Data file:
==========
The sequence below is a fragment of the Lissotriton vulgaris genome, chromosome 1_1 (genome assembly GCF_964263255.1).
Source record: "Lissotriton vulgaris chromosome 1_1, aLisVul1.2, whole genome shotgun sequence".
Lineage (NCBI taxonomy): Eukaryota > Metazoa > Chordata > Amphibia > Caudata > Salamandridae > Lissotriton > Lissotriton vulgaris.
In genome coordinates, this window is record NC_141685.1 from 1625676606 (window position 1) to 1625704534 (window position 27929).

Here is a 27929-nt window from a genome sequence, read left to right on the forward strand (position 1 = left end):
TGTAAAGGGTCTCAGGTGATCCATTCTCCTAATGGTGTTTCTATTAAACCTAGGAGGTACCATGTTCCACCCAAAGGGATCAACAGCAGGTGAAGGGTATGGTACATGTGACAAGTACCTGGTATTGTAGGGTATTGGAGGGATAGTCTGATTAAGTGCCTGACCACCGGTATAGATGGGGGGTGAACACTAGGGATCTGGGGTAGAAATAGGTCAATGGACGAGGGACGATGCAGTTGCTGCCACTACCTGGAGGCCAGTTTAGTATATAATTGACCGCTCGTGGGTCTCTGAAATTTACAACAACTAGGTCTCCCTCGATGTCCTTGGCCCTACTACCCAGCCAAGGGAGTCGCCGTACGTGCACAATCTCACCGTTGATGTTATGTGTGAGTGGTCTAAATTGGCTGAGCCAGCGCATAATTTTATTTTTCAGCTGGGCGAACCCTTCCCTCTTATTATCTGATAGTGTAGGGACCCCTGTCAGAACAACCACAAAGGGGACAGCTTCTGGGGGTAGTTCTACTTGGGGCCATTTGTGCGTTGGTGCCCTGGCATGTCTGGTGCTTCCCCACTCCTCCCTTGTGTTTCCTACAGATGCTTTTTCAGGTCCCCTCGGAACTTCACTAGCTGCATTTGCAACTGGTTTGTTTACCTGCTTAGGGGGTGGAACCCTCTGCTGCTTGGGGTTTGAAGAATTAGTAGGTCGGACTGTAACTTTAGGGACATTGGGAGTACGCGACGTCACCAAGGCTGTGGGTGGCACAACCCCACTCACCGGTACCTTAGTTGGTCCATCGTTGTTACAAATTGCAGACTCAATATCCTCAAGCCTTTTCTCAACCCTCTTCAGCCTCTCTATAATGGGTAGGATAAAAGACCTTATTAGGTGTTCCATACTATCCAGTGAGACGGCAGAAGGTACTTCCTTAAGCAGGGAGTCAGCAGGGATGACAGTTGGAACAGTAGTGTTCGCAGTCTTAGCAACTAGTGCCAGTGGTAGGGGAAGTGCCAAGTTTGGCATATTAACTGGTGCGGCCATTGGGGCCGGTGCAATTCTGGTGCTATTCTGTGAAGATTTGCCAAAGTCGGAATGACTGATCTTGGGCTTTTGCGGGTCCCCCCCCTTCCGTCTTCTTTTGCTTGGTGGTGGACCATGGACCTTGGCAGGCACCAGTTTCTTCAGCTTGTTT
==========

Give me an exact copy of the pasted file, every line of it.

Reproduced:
The sequence below is a fragment of the Lissotriton vulgaris genome, chromosome 1_1 (genome assembly GCF_964263255.1).
Source record: "Lissotriton vulgaris chromosome 1_1, aLisVul1.2, whole genome shotgun sequence".
Lineage (NCBI taxonomy): Eukaryota > Metazoa > Chordata > Amphibia > Caudata > Salamandridae > Lissotriton > Lissotriton vulgaris.
In genome coordinates, this window is record NC_141685.1 from 1625676606 (window position 1) to 1625704534 (window position 27929).

Here is a 27929-nt window from a genome sequence, read left to right on the forward strand (position 1 = left end):
TGTAAAGGGTCTCAGGTGATCCATTCTCCTAATGGTGTTTCTATTAAACCTAGGAGGTACCATGTTCCACCCAAAGGGATCAACAGCAGGTGAAGGGTATGGTACATGTGACAAGTACCTGGTATTGTAGGGTATTGGAGGGATAGTCTGATTAAGTGCCTGACCACCGGTATAGATGGGGGGTGAACACTAGGGATCTGGGGTAGAAATAGGTCAATGGACGAGGGACGATGCAGTTGCTGCCACTACCTGGAGGCCAGTTTAGTATATAATTGACCGCTCGTGGGTCTCTGAAATTTACAACAACTAGGTCTCCCTCGATGTCCTTGGCCCTACTACCCAGCCAAGGGAGTCGCCGTACGTGCACAATCTCACCGTTGATGTTATGTGTGAGTGGTCTAAATTGGCTGAGCCAGCGCATAATTTTATTTTTCAGCTGGGCGAACCCTTCCCTCTTATTATCTGATAGTGTAGGGACCCCTGTCAGAACAACCACAAAGGGGACAGCTTCTGGGGGTAGTTCTACTTGGGGCCATTTGTGCGTTGGTGCCCTGGCATGTCTGGTGCTTCCCCACTCCTCCCTTGTGTTTCCTACAGATGCTTTTTCAGGTCCCCTCGGAACTTCACTAGCTGCATTTGCAACTGGTTTGTTTACCTGCTTAGGGGGTGGAACCCTCTGCTGCTTGGGGTTTGAAGAATTAGTAGGTCGGACTGTAACTTTAGGGACATTGGGAGTACGCGACGTCACCAAGGCTGTGGGTGGCACAACCCCACTCACCGGTACCTTAGTTGGTCCATCGTTGTTACAAATTGCAGACTCAATATCCTCAAGCCTTTTCTCAACCCTCTTCAGCCTCTCTATAATGGGTAGGATAAAAGACCTTATTAGGTGTTCCATACTATCCAGTGAGACGGCAGAAGGTACTTCCTTAAGCAGGGAGTCAGCAGGGATGACAGTTGGAACAGTAGTGTTCGCAGTCTTAGCAACTAGTGCCAGTGGTAGGGGAAGTGCCAAGTTTGGCATATTAACTGGTGCGGCCATTGGGGCCGGTGCAATTCTGGTGCTATTCTGTGAAGATTTGCCAAAGTCGGAATGACTGATCTTGGGCTTTTGCGGGTCCCCCCCCTTCCGTCTTCTTTTGCTTGGTGGTGGACCATGGACCTTGGCAGGCACCAGTTTCTTCAGCTTGTTT